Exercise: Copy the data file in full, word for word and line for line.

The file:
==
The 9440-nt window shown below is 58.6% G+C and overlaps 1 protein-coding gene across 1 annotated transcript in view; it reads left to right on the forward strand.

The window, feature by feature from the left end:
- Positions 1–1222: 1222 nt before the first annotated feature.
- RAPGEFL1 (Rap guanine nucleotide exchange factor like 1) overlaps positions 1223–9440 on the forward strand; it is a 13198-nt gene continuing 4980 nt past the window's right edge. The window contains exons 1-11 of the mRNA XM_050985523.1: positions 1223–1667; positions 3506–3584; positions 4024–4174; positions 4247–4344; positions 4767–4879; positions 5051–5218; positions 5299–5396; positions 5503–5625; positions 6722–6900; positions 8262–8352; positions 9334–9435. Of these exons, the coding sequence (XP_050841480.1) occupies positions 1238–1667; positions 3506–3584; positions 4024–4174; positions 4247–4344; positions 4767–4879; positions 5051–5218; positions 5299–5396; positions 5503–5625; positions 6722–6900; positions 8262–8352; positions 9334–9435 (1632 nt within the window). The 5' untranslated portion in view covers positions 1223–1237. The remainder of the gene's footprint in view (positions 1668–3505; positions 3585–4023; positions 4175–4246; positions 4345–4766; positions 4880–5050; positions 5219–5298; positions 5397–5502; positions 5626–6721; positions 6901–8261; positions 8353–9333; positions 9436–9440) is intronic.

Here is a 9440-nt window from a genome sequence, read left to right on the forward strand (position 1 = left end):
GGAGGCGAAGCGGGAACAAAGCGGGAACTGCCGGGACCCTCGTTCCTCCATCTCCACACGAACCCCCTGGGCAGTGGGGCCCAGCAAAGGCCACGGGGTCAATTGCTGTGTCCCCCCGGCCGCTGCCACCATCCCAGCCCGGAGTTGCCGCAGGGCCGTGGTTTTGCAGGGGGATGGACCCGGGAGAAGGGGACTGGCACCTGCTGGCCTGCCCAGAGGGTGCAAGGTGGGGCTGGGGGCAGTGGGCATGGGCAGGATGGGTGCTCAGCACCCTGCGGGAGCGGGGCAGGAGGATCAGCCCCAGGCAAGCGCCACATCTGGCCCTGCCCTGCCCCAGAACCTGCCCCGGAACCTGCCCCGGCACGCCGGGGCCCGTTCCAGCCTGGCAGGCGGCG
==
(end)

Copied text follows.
The 9440-nt window shown below is 58.6% G+C and overlaps 1 protein-coding gene across 1 annotated transcript in view; it reads left to right on the forward strand.

The window, feature by feature from the left end:
- Positions 1–1222: 1222 nt before the first annotated feature.
- RAPGEFL1 (Rap guanine nucleotide exchange factor like 1) overlaps positions 1223–9440 on the forward strand; it is a 13198-nt gene continuing 4980 nt past the window's right edge. The window contains exons 1-11 of the mRNA XM_050985523.1: positions 1223–1667; positions 3506–3584; positions 4024–4174; positions 4247–4344; positions 4767–4879; positions 5051–5218; positions 5299–5396; positions 5503–5625; positions 6722–6900; positions 8262–8352; positions 9334–9435. Of these exons, the coding sequence (XP_050841480.1) occupies positions 1238–1667; positions 3506–3584; positions 4024–4174; positions 4247–4344; positions 4767–4879; positions 5051–5218; positions 5299–5396; positions 5503–5625; positions 6722–6900; positions 8262–8352; positions 9334–9435 (1632 nt within the window). The 5' untranslated portion in view covers positions 1223–1237. The remainder of the gene's footprint in view (positions 1668–3505; positions 3585–4023; positions 4175–4246; positions 4345–4766; positions 4880–5050; positions 5219–5298; positions 5397–5502; positions 5626–6721; positions 6901–8261; positions 8353–9333; positions 9436–9440) is intronic.

Here is a 9440-nt window from a genome sequence, read left to right on the forward strand (position 1 = left end):
GGAGGCGAAGCGGGAACAAAGCGGGAACTGCCGGGACCCTCGTTCCTCCATCTCCACACGAACCCCCTGGGCAGTGGGGCCCAGCAAAGGCCACGGGGTCAATTGCTGTGTCCCCCCGGCCGCTGCCACCATCCCAGCCCGGAGTTGCCGCAGGGCCGTGGTTTTGCAGGGGGATGGACCCGGGAGAAGGGGACTGGCACCTGCTGGCCTGCCCAGAGGGTGCAAGGTGGGGCTGGGGGCAGTGGGCATGGGCAGGATGGGTGCTCAGCACCCTGCGGGAGCGGGGCAGGAGGATCAGCCCCAGGCAAGCGCCACATCTGGCCCTGCCCTGCCCCAGAACCTGCCCCGGAACCTGCCCCGGCACGCCGGGGCCCGTTCCAGCCTGGCAGGCGGCG